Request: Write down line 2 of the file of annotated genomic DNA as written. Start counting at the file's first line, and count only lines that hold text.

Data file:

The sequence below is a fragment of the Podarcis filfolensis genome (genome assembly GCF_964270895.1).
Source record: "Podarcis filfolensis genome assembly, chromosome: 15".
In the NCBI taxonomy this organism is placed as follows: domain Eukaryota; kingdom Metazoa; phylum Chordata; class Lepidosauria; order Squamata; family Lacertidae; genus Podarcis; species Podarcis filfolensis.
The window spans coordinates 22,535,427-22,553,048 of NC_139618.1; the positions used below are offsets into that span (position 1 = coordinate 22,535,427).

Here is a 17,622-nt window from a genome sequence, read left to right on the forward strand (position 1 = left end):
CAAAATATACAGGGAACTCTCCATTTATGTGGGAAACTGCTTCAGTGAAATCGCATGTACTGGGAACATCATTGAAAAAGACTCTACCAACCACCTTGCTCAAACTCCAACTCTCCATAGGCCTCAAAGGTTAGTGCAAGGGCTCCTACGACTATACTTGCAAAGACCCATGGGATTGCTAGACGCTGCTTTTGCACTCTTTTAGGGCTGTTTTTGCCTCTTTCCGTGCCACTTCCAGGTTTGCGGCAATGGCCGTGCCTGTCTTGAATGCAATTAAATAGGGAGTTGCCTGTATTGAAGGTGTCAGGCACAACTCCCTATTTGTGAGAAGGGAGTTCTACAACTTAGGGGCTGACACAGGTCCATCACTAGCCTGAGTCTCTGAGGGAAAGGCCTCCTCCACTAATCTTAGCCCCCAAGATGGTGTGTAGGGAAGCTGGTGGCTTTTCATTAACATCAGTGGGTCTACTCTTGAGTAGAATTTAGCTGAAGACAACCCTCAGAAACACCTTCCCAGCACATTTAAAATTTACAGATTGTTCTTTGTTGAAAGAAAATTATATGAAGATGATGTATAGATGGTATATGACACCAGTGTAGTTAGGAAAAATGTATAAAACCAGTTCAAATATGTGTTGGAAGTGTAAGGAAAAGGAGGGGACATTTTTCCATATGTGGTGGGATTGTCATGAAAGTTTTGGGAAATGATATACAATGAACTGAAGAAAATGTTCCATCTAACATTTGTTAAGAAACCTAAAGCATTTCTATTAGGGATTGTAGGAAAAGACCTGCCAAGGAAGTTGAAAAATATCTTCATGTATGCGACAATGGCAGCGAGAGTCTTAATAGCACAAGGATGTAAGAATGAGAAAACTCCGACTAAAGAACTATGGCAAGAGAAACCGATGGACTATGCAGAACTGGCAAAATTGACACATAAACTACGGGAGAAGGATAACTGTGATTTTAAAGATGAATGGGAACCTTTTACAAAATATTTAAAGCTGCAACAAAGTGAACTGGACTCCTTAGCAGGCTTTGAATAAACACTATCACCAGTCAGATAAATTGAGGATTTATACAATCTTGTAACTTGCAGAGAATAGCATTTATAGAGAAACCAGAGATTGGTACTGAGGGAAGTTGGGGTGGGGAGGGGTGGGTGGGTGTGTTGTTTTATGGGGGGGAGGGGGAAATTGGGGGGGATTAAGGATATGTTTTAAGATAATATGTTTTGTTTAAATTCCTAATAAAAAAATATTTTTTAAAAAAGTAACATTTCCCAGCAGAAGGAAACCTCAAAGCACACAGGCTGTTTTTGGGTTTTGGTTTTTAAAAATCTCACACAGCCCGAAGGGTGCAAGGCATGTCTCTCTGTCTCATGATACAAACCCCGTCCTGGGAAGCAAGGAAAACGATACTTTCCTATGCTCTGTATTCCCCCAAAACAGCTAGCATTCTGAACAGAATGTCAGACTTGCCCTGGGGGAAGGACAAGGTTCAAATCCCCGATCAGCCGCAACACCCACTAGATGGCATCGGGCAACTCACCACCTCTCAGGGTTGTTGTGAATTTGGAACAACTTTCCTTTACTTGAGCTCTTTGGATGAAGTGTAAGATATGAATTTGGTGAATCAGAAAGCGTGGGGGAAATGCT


Source record: "Podarcis filfolensis genome assembly, chromosome: 15".